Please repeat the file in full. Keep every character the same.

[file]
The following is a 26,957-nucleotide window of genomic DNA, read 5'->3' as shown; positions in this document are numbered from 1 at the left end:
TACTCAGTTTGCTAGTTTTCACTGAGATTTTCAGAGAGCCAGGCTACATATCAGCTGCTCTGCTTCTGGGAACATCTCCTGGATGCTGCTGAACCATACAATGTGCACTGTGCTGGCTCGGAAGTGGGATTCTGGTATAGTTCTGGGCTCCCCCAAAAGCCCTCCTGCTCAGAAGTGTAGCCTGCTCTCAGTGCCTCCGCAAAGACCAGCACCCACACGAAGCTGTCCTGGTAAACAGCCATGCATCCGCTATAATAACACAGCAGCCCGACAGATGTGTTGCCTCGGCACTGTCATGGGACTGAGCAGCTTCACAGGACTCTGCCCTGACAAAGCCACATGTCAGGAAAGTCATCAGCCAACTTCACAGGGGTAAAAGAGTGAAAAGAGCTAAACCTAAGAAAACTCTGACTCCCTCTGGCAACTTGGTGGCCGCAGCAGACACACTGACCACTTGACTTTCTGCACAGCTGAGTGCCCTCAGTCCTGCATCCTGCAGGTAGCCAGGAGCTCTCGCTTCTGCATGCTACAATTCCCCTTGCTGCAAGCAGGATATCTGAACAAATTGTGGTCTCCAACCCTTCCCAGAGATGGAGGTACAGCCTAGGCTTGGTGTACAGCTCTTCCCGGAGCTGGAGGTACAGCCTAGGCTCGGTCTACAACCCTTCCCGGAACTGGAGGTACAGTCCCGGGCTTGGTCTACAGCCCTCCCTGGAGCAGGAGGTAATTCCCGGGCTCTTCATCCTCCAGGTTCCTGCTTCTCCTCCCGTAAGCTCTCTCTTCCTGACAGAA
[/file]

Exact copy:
The following is a 26,957-nucleotide window of genomic DNA, read 5'->3' as shown; positions in this document are numbered from 1 at the left end:
TACTCAGTTTGCTAGTTTTCACTGAGATTTTCAGAGAGCCAGGCTACATATCAGCTGCTCTGCTTCTGGGAACATCTCCTGGATGCTGCTGAACCATACAATGTGCACTGTGCTGGCTCGGAAGTGGGATTCTGGTATAGTTCTGGGCTCCCCCAAAAGCCCTCCTGCTCAGAAGTGTAGCCTGCTCTCAGTGCCTCCGCAAAGACCAGCACCCACACGAAGCTGTCCTGGTAAACAGCCATGCATCCGCTATAATAACACAGCAGCCCGACAGATGTGTTGCCTCGGCACTGTCATGGGACTGAGCAGCTTCACAGGACTCTGCCCTGACAAAGCCACATGTCAGGAAAGTCATCAGCCAACTTCACAGGGGTAAAAGAGTGAAAAGAGCTAAACCTAAGAAAACTCTGACTCCCTCTGGCAACTTGGTGGCCGCAGCAGACACACTGACCACTTGACTTTCTGCACAGCTGAGTGCCCTCAGTCCTGCATCCTGCAGGTAGCCAGGAGCTCTCGCTTCTGCATGCTACAATTCCCCTTGCTGCAAGCAGGATATCTGAACAAATTGTGGTCTCCAACCCTTCCCAGAGATGGAGGTACAGCCTAGGCTTGGTGTACAGCTCTTCCCGGAGCTGGAGGTACAGCCTAGGCTCGGTCTACAACCCTTCCCGGAACTGGAGGTACAGTCCCGGGCTTGGTCTACAGCCCTCCCTGGAGCAGGAGGTAATTCCCGGGCTCTTCATCCTCCAGGTTCCTGCTTCTCCTCCCGTAAGCTCTCTCTTCCTGACAGAA